ECB defends plan to tackle bad debt after lawmaker criticism
October 12 2017 10:39 PM
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The stars of European Union (EU) membership are seen on a euro sign sculpture outside the headquarters of the European Central Bank in Frankfurt. According to the ECB’s proposed guidance, lenders would have to provision against the whole of the potential loss on nonperforming loans that aren’t backed by collateral after two years, and losses on secured loans that have defaulted would have to be fully covered after seven years at the latest.

Bloomberg/Frankfurt

The European Central Bank hit back at criticism from European Union lawmakers who said recently proposed measures to tackle soured debt on lenders’ books may have overstepped the ECB’s mandate as euro-area bank overseer.
The ECB’s draft guidance on non-performing loans, issued last week, is on solid legal ground, a spokesman said by telephone in Frankfurt yesterday. Antonio Tajani, president of the European Parliament, questioned in a October 9 letter to ECB president Mario Draghi whether such measures could be imposed without the involvement of the EU legislature.
Asked on October 11 about Tajani’s letter, European Commission vice-president Valdis Dombrovskis backed up the ECB. When the public-comment period concludes and the ECB issues final guidance, the commission is “confident” that any action taken “will stay within SSM legal competences,” Dombrovskis said, referring to the Single Supervisory Mechanism, as the ECB’s oversight arm is known.
According to the ECB’s proposed guidance, lenders would have to provision against the whole of the potential loss on nonperforming loans that aren’t backed by collateral after two years, and losses on secured loans that have defaulted would have to be fully covered after seven years at the latest. The proposal applies to loans newly classified as nonperforming starting on January 1.
That met with resistance from Italy, with Finance Minister Pier Carlo Padoan saying he had “perplexities” about the ECB’s plan.
Dombrovskis spoke after the commission, the EU’s executive arm, presented a range of measures for tackling non-performing loans that it will put forward at the beginning in 2018. It also issued a report on the SSM that some analysts read as an attempt to rein in the ECB on dealing with bad loans.
Some Italian medium-sized banks gained on Wednesday after such comments, only to give up some of those gains yesterday. Banco BPM declined 1.8% in Milan after having advanced 4.8% on Wednesday, while BPER Banca fell 2.1% after rising 3.5%. The FTSE Italia All-Share Banks Index, which had gained 1.4%, fell 1.1%.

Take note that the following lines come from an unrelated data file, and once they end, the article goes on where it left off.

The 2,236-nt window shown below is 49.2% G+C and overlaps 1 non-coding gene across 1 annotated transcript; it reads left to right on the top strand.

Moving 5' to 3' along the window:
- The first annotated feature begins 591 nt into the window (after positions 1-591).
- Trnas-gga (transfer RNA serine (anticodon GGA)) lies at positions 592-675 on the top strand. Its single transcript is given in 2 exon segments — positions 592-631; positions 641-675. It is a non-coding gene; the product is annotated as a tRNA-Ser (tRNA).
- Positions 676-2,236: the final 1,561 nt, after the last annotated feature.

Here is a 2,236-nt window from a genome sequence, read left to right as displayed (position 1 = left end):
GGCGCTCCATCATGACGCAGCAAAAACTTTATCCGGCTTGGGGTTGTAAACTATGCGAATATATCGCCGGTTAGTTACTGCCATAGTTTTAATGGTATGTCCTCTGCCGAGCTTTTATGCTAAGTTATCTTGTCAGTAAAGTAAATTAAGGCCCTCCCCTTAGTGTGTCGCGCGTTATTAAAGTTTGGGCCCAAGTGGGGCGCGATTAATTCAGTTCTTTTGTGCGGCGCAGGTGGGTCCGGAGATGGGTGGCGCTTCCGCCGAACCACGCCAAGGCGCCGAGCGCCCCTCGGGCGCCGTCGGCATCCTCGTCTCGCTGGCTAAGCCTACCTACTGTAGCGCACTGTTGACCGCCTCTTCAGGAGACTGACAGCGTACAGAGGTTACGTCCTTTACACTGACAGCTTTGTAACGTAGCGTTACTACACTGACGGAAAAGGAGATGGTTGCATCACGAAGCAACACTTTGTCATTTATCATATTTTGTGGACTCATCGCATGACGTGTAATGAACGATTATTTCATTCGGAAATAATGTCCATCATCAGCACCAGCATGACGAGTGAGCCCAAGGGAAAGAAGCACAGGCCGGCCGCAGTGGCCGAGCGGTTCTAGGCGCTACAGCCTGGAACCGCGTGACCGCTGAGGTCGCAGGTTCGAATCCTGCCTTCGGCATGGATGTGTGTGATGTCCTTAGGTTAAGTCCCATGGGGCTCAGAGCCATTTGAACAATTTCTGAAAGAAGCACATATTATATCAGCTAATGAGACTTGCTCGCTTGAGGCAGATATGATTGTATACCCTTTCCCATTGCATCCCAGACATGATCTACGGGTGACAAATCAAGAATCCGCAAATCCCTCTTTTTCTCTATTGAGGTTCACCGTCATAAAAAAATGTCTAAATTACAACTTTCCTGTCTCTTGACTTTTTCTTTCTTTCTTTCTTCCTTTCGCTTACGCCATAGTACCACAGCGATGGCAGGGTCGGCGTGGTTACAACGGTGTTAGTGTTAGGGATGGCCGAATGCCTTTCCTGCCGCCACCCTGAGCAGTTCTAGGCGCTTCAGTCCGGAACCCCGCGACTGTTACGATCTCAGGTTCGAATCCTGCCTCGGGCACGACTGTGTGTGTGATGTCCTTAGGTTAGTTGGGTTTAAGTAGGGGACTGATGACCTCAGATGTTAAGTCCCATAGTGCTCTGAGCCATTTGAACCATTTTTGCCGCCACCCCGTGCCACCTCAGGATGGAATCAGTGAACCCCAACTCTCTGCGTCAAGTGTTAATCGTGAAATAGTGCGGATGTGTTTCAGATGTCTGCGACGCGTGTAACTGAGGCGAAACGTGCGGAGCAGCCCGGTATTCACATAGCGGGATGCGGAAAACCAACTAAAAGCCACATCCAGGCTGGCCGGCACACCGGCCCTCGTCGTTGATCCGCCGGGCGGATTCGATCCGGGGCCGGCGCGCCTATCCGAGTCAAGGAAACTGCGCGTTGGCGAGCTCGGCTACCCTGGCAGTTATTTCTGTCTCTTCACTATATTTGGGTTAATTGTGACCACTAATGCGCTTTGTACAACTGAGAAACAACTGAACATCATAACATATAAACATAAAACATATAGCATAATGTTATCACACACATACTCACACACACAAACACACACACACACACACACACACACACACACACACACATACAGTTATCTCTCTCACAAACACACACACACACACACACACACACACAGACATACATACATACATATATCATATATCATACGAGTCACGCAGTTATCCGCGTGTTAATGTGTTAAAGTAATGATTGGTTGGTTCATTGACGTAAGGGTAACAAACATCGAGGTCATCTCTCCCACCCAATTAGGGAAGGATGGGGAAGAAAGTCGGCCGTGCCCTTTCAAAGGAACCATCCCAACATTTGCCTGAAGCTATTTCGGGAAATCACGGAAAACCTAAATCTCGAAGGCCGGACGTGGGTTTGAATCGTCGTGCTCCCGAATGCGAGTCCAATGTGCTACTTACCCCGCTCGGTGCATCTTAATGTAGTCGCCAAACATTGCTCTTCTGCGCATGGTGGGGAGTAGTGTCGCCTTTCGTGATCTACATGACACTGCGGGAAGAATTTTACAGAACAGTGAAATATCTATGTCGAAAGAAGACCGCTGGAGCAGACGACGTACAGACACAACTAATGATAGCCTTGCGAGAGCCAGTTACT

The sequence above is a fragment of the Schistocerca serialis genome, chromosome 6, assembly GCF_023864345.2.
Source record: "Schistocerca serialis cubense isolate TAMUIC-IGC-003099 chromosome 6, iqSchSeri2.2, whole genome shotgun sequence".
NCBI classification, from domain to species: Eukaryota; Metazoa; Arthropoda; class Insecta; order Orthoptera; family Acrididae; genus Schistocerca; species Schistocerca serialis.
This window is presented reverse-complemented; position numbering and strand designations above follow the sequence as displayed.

The ECB spokesman, who asked not to be named in line with the central bank’s policy, pointed to last week’s proposal, which states: “Where provisioning levels are considered to be inadequate for prudential purposes, supervisors are obliged to ensure that banks reassess and increase respective risk coverage in order to meet prudential expectations.”
The commission said in its report that the ECB is “encouraged to apply the whole panoply of supervisory powers to allow risks to be addressed through the most suitable supervisory tools.”
Existing powers available to supervisors include the possibility to “influence a bank’s provisioning level within the limits of the applicable accounting framework and to apply the necessary adjustments (deductions and similar treatments) in case, for example, accounting provisioning is not sufficient from a supervisory perspective,” the commission said.
A commission spokeswoman declined to elaborate on Dombrovskis’s October 11 remarks.
Mediobanca analysts led by Andrea Filtri said the commission’s reading of EU law in the report “does not support the SSM power to impose standard blanket provisioning levels in Europe, like the guidelines proposal published last week on new NPL flows.”
Markus Ferber, a German member of the European Parliament, joined Tajani in expressing concern that the ECB is circumventing legislators.
“The ECB should show some modesty,” Ferber said in an e-mailed statement. “I do not want to see the ECB creating a parallel regime of capital requirements that bypasses the legislator.”





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